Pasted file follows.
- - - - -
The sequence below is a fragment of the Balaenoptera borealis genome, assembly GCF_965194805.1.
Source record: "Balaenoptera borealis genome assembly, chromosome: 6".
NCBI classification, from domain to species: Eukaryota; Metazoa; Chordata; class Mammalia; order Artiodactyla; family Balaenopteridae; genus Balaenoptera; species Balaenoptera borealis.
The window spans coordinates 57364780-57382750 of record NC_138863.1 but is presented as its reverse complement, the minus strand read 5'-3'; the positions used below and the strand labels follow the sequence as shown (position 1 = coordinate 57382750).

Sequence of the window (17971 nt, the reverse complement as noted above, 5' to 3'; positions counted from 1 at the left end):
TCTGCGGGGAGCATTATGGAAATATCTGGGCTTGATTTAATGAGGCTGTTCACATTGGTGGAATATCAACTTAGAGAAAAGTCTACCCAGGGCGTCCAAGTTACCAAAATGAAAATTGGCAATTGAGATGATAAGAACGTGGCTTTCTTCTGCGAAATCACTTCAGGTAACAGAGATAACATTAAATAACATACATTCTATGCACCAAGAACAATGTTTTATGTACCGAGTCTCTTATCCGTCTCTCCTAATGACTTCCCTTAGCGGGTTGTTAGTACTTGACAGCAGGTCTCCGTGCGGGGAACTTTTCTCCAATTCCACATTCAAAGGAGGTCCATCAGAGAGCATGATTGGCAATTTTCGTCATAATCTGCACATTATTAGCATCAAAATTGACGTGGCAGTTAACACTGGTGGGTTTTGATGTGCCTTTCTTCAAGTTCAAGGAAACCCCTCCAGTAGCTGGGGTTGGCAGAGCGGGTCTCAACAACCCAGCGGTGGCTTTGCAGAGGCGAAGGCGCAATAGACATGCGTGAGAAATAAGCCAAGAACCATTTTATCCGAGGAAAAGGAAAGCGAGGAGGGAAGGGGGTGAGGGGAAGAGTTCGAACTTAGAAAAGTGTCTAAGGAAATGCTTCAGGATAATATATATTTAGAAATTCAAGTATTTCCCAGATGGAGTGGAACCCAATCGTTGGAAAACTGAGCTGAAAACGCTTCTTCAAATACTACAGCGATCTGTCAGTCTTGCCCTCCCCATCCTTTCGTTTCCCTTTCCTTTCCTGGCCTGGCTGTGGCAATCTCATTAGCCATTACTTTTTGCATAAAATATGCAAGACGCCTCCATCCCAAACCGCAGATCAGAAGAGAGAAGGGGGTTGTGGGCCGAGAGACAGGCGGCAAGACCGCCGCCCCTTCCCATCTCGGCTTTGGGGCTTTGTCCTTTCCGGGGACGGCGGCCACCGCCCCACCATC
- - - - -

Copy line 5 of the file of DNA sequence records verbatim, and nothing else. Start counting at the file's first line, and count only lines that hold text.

Sequence of the window (17971 nt, the reverse complement as noted above, 5' to 3'; positions counted from 1 at the left end):